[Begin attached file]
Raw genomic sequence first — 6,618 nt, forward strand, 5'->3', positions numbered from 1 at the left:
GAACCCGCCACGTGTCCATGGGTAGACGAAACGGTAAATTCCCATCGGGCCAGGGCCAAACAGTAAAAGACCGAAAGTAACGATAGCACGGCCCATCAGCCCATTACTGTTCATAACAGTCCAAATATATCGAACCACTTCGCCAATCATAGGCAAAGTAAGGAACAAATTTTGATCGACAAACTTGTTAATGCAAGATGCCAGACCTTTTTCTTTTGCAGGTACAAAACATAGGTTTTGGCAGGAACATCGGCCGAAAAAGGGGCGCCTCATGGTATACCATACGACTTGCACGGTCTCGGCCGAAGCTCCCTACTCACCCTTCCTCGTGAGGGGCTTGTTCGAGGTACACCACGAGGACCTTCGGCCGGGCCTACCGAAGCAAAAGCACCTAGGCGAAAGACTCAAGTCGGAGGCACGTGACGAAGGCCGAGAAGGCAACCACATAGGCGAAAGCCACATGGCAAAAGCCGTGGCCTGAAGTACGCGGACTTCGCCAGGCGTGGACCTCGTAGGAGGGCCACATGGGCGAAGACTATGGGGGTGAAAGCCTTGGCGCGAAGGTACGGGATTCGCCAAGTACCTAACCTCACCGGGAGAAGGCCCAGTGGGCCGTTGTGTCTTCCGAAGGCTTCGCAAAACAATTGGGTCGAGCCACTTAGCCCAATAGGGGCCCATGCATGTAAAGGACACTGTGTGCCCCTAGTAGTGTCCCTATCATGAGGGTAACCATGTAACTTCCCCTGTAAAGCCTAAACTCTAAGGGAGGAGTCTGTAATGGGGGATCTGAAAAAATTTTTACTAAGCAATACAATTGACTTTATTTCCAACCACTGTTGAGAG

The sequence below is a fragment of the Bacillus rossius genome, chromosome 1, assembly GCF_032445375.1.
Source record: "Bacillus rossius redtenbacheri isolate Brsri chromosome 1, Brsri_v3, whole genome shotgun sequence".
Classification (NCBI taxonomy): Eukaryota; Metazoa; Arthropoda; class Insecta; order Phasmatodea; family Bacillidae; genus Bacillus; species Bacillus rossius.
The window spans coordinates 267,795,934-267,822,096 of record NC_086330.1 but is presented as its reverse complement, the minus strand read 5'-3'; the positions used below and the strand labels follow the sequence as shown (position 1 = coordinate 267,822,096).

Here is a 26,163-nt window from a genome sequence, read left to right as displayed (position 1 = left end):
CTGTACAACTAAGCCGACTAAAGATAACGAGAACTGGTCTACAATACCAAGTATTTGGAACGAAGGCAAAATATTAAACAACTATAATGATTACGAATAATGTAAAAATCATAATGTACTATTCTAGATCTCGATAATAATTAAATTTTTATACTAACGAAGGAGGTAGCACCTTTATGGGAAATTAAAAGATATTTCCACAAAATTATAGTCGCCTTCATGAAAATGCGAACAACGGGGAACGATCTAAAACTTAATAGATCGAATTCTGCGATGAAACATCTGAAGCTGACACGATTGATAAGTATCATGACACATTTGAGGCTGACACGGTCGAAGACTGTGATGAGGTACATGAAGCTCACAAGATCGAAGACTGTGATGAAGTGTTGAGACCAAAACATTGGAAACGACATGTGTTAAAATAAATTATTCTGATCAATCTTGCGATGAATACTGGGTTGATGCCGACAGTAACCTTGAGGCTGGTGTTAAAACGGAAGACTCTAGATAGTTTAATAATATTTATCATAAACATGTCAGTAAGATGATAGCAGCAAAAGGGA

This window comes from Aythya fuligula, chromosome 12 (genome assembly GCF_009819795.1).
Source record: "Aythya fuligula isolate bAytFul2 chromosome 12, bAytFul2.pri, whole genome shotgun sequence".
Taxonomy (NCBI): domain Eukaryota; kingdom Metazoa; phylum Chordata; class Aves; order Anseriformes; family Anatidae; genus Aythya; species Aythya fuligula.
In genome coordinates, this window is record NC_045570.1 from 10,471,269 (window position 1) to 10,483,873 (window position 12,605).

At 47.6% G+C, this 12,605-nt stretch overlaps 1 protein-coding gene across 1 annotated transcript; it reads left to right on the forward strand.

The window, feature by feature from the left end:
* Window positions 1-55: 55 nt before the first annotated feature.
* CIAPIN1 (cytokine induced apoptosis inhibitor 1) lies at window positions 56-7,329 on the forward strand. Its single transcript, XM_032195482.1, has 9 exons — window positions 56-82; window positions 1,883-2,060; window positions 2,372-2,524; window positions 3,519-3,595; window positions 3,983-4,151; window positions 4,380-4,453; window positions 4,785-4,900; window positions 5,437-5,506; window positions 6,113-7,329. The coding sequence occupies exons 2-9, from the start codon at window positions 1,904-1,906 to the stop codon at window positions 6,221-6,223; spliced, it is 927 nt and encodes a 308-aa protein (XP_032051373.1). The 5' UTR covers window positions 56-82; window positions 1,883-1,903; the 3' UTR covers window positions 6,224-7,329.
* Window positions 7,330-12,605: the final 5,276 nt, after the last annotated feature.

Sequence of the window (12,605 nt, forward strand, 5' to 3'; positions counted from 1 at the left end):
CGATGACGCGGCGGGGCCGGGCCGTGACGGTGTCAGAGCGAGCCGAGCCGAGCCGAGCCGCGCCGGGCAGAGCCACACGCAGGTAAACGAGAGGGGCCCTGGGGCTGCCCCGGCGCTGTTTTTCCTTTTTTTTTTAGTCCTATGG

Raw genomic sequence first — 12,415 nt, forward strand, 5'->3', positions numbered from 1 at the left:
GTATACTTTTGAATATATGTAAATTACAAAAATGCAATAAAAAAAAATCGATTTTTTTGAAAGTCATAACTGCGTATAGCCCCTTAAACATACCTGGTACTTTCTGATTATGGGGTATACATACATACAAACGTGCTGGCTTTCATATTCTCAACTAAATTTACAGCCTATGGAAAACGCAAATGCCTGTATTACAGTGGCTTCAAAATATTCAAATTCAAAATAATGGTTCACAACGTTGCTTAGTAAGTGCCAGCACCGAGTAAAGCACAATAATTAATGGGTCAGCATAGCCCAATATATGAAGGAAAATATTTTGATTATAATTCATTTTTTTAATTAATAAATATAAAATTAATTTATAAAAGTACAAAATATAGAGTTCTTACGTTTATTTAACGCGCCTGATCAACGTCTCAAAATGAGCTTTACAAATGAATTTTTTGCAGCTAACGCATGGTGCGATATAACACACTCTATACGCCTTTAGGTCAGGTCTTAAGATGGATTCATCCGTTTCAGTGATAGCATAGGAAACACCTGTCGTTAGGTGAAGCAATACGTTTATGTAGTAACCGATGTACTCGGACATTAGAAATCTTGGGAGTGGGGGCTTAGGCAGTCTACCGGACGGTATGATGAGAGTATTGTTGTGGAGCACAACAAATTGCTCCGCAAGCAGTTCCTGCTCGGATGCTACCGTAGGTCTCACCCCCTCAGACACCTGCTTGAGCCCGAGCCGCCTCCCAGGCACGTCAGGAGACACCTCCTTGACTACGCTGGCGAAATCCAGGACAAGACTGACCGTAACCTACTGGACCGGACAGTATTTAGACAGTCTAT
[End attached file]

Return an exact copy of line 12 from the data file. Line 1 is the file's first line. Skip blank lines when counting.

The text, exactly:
In genome coordinates, this window is record NC_045570.1 from 10,471,269 (window position 1) to 10,483,873 (window position 12,605).